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Time for Cylinder to Travel Roll Down Incline

  • Thread starter seichan
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Homework Statement
A cylinder (R= 0.11 m, I (center of mass)= 0.015427 kg*m2, and M= 1.48 kg) starts from rest and rolls without slipping down a plane with an angle of inclination of Theta= 26.3 deg. Find the time it takes it to travel 1.51 m along the incline.


The attempt at a solution
Alright, so I tried to deal with this one using torque. The torque is due to the plane's reaction to the weight of the cylinder, so...
G=m*g*r*sin(theta)=1.48*9.81*.11*sin(26.3)=.707614820587 N
G=I*a
a=G/I
a=.708/.015847=44.6529198326 rad/s^2

Now, calculate how far in radians the distance traveled is...
(2pi*1.51)/.11= 86.2509983076 rad

So, using the position equation...
s=.5at^2
t=sqrt(2s/a)
=sqrt(2*86.2509983076/44.6529198326)
=1.96549585305 s

Yeah... That's wrong... Any clue where I'm wrong? Thanks for any help you guys provide- you're all really great =)
 
Last edited:

Answers and Replies

Dick
Science Advisor
Homework Helper
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The distance travelled in radians is 2*pi*d/r, isn't it? Isn't that 2*pi*1.51m/0.11m? How did the mass get into that equation?
 
32
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Oops- yeah, that was a mistake I made when I was typing that into here. The other way still comes out wrong.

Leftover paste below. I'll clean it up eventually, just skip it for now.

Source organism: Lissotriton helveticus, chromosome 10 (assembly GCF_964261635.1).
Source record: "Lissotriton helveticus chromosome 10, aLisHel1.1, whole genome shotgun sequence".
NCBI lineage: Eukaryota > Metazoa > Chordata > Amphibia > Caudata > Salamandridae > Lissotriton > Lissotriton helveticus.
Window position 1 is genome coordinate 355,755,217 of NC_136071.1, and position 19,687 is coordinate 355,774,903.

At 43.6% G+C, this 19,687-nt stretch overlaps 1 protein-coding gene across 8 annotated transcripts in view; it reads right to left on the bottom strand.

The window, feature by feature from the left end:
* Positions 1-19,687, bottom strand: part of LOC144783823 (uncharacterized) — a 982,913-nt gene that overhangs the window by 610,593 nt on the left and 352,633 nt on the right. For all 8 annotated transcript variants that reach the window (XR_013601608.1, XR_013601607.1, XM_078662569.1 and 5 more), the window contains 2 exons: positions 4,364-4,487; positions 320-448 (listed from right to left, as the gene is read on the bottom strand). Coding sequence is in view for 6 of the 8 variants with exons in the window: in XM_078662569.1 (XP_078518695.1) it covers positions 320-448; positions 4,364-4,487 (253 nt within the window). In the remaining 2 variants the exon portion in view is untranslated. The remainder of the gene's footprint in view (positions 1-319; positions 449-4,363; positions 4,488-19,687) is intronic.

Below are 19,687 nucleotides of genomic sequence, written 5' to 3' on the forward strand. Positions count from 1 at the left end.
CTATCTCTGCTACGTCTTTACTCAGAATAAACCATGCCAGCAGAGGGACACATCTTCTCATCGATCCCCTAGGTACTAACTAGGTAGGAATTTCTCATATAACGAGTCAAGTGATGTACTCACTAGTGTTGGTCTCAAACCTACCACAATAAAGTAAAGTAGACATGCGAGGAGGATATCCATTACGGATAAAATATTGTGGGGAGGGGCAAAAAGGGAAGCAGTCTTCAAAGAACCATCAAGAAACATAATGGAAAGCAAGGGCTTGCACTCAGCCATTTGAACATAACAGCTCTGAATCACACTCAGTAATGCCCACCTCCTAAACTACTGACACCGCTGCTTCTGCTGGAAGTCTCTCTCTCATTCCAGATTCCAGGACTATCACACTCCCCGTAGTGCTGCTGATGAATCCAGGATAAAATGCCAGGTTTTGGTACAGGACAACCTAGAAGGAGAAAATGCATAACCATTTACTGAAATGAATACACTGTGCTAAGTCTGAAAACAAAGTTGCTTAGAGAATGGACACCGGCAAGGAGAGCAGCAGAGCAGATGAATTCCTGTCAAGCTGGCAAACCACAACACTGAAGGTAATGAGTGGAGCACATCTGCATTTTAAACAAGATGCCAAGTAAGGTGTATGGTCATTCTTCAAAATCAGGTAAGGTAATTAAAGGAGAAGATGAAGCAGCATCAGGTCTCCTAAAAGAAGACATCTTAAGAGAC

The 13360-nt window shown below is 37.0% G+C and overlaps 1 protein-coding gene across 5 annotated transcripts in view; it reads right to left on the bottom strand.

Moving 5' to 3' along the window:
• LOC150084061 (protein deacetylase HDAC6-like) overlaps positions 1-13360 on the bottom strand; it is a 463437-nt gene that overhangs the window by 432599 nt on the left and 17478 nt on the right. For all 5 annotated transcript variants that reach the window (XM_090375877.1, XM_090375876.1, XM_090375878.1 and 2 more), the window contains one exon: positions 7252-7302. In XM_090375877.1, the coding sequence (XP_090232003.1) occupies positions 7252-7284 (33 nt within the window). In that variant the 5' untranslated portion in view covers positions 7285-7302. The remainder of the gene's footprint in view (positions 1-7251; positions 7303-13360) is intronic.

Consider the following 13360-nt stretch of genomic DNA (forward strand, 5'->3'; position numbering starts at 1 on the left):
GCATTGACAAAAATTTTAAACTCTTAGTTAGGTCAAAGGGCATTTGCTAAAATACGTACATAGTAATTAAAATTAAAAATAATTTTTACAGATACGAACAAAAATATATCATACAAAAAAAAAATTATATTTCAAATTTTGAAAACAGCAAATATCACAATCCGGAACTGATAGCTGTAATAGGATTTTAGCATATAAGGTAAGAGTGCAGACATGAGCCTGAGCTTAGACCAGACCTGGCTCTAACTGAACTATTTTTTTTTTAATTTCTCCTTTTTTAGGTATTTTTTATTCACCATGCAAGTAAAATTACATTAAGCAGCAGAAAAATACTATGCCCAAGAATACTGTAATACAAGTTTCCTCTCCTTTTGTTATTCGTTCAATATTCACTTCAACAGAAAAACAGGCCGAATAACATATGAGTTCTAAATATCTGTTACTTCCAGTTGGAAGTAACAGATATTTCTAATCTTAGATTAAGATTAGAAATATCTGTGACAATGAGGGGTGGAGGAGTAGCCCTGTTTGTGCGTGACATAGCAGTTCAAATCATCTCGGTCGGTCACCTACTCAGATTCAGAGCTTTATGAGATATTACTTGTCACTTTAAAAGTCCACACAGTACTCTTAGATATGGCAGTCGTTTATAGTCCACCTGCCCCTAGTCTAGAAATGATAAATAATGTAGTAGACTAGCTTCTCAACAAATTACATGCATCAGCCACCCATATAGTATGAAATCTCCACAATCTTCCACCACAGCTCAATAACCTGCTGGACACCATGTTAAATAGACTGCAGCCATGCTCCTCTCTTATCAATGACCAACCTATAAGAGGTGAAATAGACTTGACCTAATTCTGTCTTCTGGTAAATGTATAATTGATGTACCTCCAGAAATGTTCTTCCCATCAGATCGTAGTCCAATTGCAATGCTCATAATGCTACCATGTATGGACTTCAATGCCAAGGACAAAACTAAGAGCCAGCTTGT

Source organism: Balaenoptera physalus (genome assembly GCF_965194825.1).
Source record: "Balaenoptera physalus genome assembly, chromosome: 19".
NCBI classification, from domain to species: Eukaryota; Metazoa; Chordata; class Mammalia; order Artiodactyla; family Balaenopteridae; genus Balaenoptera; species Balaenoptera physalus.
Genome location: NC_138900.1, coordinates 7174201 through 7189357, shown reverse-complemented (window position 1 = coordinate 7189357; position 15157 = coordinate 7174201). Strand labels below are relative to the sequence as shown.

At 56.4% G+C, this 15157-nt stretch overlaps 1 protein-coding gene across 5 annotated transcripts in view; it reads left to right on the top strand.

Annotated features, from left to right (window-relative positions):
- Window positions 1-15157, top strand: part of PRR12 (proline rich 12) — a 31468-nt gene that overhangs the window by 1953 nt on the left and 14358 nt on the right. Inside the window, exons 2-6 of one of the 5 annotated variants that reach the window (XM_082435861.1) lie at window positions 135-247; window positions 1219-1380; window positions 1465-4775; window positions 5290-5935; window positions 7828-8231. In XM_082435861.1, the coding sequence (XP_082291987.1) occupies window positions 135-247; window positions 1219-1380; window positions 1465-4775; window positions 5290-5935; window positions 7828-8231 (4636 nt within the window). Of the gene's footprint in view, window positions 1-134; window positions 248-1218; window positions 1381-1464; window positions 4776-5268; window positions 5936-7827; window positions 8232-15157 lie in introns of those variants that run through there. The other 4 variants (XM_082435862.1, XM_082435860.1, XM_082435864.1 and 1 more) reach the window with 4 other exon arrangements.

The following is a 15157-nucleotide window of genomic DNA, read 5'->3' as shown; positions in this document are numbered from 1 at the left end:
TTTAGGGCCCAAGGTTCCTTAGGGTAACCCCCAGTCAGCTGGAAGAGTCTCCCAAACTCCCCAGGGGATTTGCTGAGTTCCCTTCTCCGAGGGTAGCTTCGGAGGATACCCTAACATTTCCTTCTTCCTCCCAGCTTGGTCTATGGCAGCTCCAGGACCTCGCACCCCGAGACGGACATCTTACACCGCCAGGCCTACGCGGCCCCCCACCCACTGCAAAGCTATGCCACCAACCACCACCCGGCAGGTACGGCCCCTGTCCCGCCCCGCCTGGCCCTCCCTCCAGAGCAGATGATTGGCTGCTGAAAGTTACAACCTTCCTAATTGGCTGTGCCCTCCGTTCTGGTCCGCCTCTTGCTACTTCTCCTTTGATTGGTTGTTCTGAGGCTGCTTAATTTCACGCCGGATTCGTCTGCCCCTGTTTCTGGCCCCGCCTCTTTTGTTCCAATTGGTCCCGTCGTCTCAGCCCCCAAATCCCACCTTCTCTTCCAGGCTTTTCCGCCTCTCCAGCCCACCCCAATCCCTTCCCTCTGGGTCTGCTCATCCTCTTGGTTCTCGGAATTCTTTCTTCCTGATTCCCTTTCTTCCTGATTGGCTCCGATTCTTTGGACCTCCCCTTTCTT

454
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if the cylinder isn't moving there is a friction force mgsin(theta) at a distance r that will produce a torque, but if the cylinder has a linear accelaration a, the magnitude of this force is mgsin(theta) - ma
 
412
2
The error in your analysis is that you are considering that the normal force causes torque. The fact is, the gravitational force has two components. The normal force is the reaction to one of them i.e. mg cos(θ).

However, all the three forces have their lever arm as 0. [the gravitational forces act at the center and hence r = 0, and the normal force is parallel to the radial line and hence θ = 0]. This diagram may help you:

http://img369.imageshack.us/img369/5736/torquefbdqd0.jpg [Broken]

When the cylinder is acted upon by the gravitational force component, mg sin(θ), it starts to move. Just as it starts to move, frictional force acts upon it. This force has a lever arm 'r' and this is what causes the torque. Since this is a case of pure rolling, you can use the formulas [itex]\alpha = ar[/itex], [itex]v = \omega r[/itex] and [itex]s = \theta r[/itex] without hesitation.

This is also a case of constant acceleration [both, linear and angular]. One suggestion i could give here is to use conservation of energy. What is the GP energy of the cylinder at a particular height? How much does this decrease when it rolls down? This difference of energy will be provided by a change in R.KE and L.KE. Using those formulae, you can compute the angular velocity when the cylinder has rolled down. Once you do that, simply use the formulae for constant angular acceleration to find out the time.

P.S: Try doing it without using any of the values provided, but putting in only variables in their place. You'll find that the time taken depends only on the shape, inclination of the plane and distance travelled i.e. mass doesn't come into the equation at all :D
 
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